Chris Morris delivers another dark political satire, his first since suicide bomber farce Four Lions (2010). The Day Shall Come opens with the words ‘Based on a Hundred Stories’ and again raises questions about where our sympathies should lie: with government or those fighting for a better life?
Kendra Glack (Anna Kendrick) is an ambitious FBI agent looking to make a name for herself at the Bureau, who realises the best way is to prevent the next 9/11-style atrocity. To deliver on this, Glack finds a self-styled Miami-based preacher called Moses Al Shabaz (Marchánt Davis) through Facebook, who’s creating his own anti-violence commune (of four). Moses suffers from unspecified mental health issues that lead him to believe God spoke to him through a duck and told him to build a church… but he has nothing but good intentions. He just wants to end racism, help remove black youths from gangs… and resurrect the dinosaurs with an air horn.
Moses and his followers are harmless oddballs, but that doesn’t stop Glack and her overzealous FBI colleagues from making him their next target. His commune, the Star of Six, is made up of locals frustrated by the city’s racial disparities that only appear to be worsening. But, for Glack, this isn’t about infiltrating a terrorist cell to stop killings, it’s just a chance for easy promotion. She and her boss, Andy Mudd (Denis O’Hare), ponder whether it’s worth going for a black preacher when brown targets are more on-trend. It’s the type of conversation one hopes is grossly exaggerated but it’s probably not.
The Day Shall Come raises the stakes as the FBI tries to set up Moses and his followers so they can later arrest them. Riding around on a horse in a shower curtain claiming he has telekinetic powers isn’t behaviour that interests the FBI… but setting Moses up with fake guns and nuclear weapons means there’s enough evidence to make an arrest.
Local paedophile and shopkeeper, Reza (Kayvan Novak), and a Syrian refugee hoping to stay in the US, Nura (Pej Vahdat), are asked by the Bureau to pose as Middle Eastern men with connections to Isis. The pair attempt to recruit Moses as an ally to the Islamic state and Moses, desperate for cash to keep his family housed, obliges them. Just when the FBI thinks they’ve caught him taking Isis work, Moses’s conscience kicks in and they’re back to square one.
The FBI soon lose focus on what they should be doing to protect their country and become obsessed with catching this one seemingly innocent man. It’s a farcical concept that successfully toes the line between satire and absurdism. Sadly, you don’t have to look far to see this is a real occurrence that happens in America. Morris has stated in multiple interviews that the most farcical elements are the ones closer to the truth.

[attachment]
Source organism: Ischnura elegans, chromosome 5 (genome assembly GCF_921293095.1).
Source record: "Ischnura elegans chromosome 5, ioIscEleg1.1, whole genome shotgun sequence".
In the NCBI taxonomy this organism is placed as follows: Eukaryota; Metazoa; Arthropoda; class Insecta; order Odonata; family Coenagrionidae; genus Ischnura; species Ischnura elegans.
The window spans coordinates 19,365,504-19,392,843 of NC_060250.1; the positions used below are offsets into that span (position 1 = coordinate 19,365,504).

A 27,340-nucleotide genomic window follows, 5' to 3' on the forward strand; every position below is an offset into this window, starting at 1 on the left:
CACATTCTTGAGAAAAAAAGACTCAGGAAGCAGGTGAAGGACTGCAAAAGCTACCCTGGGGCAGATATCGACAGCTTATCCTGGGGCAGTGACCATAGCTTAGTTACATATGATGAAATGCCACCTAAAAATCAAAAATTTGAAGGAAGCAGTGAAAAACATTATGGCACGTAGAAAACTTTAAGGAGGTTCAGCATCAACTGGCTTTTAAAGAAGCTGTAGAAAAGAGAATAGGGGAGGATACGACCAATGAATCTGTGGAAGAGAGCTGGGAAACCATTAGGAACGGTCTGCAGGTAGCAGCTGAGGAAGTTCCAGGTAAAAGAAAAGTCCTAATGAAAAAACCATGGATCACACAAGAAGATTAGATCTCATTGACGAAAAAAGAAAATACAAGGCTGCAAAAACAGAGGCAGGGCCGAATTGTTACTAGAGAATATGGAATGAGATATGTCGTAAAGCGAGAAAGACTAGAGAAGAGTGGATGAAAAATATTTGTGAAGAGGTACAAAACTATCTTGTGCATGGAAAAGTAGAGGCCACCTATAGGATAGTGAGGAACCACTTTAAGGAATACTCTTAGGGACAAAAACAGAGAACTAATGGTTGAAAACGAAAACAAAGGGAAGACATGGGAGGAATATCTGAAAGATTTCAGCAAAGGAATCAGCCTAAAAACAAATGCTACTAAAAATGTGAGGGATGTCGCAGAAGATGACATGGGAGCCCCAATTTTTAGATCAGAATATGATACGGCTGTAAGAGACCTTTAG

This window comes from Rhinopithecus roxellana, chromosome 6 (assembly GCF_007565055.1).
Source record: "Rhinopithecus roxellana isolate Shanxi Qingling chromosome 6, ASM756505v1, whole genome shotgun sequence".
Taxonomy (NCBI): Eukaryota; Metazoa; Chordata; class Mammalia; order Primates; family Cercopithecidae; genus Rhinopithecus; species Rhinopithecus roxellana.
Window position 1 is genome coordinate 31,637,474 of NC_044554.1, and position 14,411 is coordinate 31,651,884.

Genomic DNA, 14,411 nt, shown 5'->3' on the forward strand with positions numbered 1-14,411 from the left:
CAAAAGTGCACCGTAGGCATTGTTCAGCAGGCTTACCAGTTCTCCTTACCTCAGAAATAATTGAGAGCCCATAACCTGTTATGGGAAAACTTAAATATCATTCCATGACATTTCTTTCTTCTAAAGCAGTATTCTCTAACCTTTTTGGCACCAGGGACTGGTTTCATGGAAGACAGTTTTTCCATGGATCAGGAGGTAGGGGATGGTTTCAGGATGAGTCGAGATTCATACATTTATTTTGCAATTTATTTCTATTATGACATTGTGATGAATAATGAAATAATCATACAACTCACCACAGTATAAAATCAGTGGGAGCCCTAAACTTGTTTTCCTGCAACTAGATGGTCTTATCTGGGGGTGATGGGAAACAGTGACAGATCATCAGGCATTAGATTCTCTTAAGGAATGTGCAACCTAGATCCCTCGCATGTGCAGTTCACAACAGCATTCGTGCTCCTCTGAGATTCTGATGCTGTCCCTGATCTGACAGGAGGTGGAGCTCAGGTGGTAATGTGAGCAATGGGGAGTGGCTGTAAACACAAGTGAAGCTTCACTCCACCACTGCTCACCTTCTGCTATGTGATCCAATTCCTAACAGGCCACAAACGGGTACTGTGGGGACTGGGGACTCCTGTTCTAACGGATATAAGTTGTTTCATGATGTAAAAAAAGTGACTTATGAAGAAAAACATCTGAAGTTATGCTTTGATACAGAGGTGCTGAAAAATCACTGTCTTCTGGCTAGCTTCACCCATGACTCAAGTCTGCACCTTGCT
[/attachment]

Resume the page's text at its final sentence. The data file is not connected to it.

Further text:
Morris and co-writer Jesse Armstrong (Succession, Peep Show) write about the FBI in the same way Armando Iannucci writes about government. They’re both a mix of overly ambitious and immature people who shouldn’t be allowed to look after a guinea pig, never mind be entrusted with national security. This screenplay is a masterclass in how to make jokes out of someone with mental illness without ever mocking him.
The Day Shall Come offers every type of comedy one could ask for. There are sharp one-liners, visual gags as Moses trains his tiny army on a patio, satirical comedy regarding Bin Laden not being real, commentary on how the media handles terrorism-related news, and the awkward type of dark comedy Morris helped bring into the modern age 30 years ago on British television. The humour includes jabs at Isis, Nazis, black gangs, drug dealers, and Al-Qaeda.
This movie does the same thing to Moses as Four Lions did with amateur Jihadis… it makes them empathetic through their cluelessness. The plot hangs on our lead being compassionate, charismatic, and likeable, and not just a total nutcase whom the Feds are correct to dislike. Moses Al Shabaz is part con-man, part dreamer, part revolutionary with good intentions, even when he talks about raging a war on the gangs killing young black men and the white gentrifiers ruining his hometown. He’s truly a multi-dimensional character, superbly performed by Marchánt Davis. The juxtaposition between Moses’s revolutionary ideas and madcap schemes is part of the comedy, but they’re also the reason audiences will end up rooting for him. The ending would be significantly less impactful without Davis’s performance and the sadness he conveys in his eyes.
Danielle Brooks (Orange is the New Black) also brings a natural warmth to her role as Moses’s wife, Venus, who’s one of the first to notice her husband’s scheme is getting out of control. Kendrick delivers another solid performance as a government agent who soon regrets her own ambition, and O’Hare is a highlight as an egotistical and ruthless FBI boss with hints of The Thick of It’s Malcolm Tucker.
The truth laid out by the film’s sobering finale is simple to understand and will leave audiences walking out of the cinema breathless. Not since BlacKkKlansman (2018) has a finale with so many laugh-out-loud moments also felt like such a slap in the face!
Sometimes it feels like two separate films with two distinct types of comedy are co-existing: a political satire and an absurdist comedy. The two come together in the final act to make for a very affecting finale. At just 88-minutes in duration, The Day Shall Come is well-paced and smartly doesn’t milk its plot. It makes its point without going down any unnecessary avenues. From the man who brought us classic news satires The Day Today and Brass Eye, The Day Shall Come is a delicate balancing act between the absurd and the devastating.
Cast & Chris
director: Chris Morris.
writers: Chris Morris & Jesse Armstrong.
starring: Marchánt Davis, Anna Kendrick, Danielle Brooks, Kayvan Novak, Denis O’Hare & Jim Gaffigan.